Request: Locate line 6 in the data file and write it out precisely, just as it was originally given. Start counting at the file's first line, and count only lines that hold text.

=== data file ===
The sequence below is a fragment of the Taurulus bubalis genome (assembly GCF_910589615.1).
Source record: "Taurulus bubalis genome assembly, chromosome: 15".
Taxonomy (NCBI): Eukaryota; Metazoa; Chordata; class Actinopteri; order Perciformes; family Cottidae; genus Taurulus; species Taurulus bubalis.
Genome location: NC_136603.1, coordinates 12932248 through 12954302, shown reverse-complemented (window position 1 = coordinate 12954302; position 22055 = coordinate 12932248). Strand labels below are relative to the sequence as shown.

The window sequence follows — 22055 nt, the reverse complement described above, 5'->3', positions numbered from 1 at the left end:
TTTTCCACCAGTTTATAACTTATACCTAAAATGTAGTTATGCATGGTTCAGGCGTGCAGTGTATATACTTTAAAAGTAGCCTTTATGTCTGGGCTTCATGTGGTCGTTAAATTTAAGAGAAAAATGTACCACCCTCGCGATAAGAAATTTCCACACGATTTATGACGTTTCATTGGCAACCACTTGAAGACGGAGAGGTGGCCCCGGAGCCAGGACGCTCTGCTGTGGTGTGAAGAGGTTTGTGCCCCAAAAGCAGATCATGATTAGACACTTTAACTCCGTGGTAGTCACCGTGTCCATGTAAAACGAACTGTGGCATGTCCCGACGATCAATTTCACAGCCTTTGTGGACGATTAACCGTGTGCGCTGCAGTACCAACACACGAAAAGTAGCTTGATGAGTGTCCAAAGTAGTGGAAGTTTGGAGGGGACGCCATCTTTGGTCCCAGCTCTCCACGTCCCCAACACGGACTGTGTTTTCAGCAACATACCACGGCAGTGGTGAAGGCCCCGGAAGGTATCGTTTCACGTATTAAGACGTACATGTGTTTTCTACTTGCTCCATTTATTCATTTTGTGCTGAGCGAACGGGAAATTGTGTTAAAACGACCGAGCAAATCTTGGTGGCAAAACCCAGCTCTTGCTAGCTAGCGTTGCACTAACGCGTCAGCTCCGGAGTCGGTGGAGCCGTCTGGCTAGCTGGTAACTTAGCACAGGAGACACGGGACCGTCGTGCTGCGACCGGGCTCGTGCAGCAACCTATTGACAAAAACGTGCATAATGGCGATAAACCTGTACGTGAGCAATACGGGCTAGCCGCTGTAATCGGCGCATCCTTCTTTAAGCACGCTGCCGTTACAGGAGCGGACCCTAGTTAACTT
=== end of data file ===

TTTTCCACCAGTTTATAACTTATACCTAAAATGTAGTTATGCATGGTTCAGGCGTGCAGTGTATATACTTTAAAAGTAGCCTTTATGTCTGGGCTTCATGTGGTCGTTAAATTTAAGAGAAAAATGTACCACCCTCGCGATAAGAAATTTCCACACGATTTATGACGTTTCATTGGCAACCACTTGAAGACGGAGAGGTGGCCCCGGAGCCAGGACGCTCTGCTGTGGTGTGAAGAGGTTTGTGCCCCAAAAGCAGATCATGATTAGACACTTTAACTCCGTGGTAGTCACCGTGTCCATGTAAAACGAACTGTGGCATGTCCCGACGATCAATTTCACAGCCTTTGTGGACGATTAACCGTGTGCGCTGCAGTACCAACACACGAAAAGTAGCTTGATGAGTGTCCAAAGTAGTGGAAGTTTGGAGGGGACGCCATCTTTGGTCCCAGCTCTCCACGTCCCCAACACGGACTGTGTTTTCAGCAACATACCACGGCAGTGGTGAAGGCCCCGGAAGGTATCGTTTCACGTATTAAGACGTACATGTGTTTTCTACTTGCTCCATTTATTCATTTTGTGCTGAGCGAACGGGAAATTGTGTTAAAACGACCGAGCAAATCTTGGTGGCAAAACCCAGCTCTTGCTAGCTAGCGTTGCACTAACGCGTCAGCTCCGGAGTCGGTGGAGCCGTCTGGCTAGCTGGTAACTTAGCACAGGAGACACGGGACCGTCGTGCTGCGACCGGGCTCGTGCAGCAACCTATTGACAAAAACGTGCATAATGGCGATAAACCTGTACGTGAGCAATACGGGCTAGCCGCTGTAATCGGCGCATCCTTCTTTAAGCACGCTGCCGTTACAGGAGCGGACCCTAGTTAACTT